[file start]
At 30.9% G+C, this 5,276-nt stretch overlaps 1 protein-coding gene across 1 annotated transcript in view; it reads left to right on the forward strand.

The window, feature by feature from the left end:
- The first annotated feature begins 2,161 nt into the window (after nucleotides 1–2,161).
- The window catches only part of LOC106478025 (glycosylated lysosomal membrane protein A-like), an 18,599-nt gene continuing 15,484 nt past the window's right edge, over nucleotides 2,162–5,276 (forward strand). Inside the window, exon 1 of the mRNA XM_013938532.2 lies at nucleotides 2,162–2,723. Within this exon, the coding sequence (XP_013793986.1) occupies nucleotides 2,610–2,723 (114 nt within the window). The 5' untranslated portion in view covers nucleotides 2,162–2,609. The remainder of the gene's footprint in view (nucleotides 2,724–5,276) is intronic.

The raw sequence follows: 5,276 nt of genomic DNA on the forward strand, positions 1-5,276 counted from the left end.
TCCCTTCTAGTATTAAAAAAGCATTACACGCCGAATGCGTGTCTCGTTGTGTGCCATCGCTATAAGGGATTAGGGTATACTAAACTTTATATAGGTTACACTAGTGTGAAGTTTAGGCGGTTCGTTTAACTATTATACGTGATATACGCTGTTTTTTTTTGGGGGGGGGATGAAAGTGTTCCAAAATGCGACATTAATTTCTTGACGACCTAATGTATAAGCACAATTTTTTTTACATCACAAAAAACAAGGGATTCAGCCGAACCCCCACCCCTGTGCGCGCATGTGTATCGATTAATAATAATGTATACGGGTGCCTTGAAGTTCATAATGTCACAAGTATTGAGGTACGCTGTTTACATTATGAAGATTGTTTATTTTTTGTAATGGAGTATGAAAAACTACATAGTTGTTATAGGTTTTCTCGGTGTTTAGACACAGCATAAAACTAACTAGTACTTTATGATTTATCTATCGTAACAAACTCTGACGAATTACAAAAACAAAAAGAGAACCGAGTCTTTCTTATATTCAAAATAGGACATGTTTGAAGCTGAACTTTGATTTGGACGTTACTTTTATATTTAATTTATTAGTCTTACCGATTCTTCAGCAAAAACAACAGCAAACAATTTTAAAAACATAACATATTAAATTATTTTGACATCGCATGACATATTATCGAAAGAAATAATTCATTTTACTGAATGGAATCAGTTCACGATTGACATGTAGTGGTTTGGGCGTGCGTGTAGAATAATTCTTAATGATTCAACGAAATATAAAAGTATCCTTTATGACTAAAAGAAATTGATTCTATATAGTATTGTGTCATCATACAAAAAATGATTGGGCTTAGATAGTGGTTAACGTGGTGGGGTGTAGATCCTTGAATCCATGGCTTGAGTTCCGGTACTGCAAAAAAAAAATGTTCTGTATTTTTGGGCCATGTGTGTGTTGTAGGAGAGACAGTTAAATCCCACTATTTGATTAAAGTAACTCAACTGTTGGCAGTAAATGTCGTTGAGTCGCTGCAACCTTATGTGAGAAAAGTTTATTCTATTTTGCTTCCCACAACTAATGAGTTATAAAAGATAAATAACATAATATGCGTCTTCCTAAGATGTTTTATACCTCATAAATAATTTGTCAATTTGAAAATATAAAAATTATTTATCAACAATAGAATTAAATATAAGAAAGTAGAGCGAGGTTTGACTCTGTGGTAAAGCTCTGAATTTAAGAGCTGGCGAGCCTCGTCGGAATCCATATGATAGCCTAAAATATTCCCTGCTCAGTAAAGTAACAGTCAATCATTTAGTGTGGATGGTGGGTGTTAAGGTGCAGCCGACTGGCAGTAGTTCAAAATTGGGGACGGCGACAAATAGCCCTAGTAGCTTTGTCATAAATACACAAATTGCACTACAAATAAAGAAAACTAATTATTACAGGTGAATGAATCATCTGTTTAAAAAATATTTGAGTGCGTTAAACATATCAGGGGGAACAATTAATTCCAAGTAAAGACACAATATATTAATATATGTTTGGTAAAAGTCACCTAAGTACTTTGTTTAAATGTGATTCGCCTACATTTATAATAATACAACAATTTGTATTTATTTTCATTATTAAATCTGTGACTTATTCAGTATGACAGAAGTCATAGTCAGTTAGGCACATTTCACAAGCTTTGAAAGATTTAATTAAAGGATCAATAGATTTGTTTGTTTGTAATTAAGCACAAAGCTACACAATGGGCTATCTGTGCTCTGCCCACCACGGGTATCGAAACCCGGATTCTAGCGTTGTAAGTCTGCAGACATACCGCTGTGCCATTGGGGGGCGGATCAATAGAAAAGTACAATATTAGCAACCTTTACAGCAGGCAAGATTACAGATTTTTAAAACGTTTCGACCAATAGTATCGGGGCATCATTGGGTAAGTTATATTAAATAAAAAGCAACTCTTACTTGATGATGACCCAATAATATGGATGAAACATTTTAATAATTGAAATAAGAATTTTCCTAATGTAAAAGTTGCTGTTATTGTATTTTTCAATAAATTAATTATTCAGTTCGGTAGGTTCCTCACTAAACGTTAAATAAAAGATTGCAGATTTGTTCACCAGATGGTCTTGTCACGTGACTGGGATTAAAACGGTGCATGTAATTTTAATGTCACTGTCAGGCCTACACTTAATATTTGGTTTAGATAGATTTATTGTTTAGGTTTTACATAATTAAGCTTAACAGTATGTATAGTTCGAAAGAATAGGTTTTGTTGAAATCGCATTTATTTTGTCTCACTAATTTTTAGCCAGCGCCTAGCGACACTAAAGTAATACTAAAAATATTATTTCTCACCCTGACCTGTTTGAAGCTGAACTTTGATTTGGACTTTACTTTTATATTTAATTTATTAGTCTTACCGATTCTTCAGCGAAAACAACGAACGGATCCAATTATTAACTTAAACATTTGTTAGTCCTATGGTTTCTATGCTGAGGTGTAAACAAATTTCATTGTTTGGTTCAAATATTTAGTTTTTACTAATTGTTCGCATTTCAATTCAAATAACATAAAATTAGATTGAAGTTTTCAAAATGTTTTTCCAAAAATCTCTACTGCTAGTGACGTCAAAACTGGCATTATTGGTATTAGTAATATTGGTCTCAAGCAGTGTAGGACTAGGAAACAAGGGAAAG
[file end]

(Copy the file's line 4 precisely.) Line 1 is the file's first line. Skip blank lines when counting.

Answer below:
- The window catches only part of LOC106478025 (glycosylated lysosomal membrane protein A-like), an 18,599-nt gene continuing 15,484 nt past the window's right edge, over nucleotides 2,162–5,276 (forward strand). Inside the window, exon 1 of the mRNA XM_013938532.2 lies at nucleotides 2,162–2,723. Within this exon, the coding sequence (XP_013793986.1) occupies nucleotides 2,610–2,723 (114 nt within the window). The 5' untranslated portion in view covers nucleotides 2,162–2,609. The remainder of the gene's footprint in view (nucleotides 2,724–5,276) is intronic.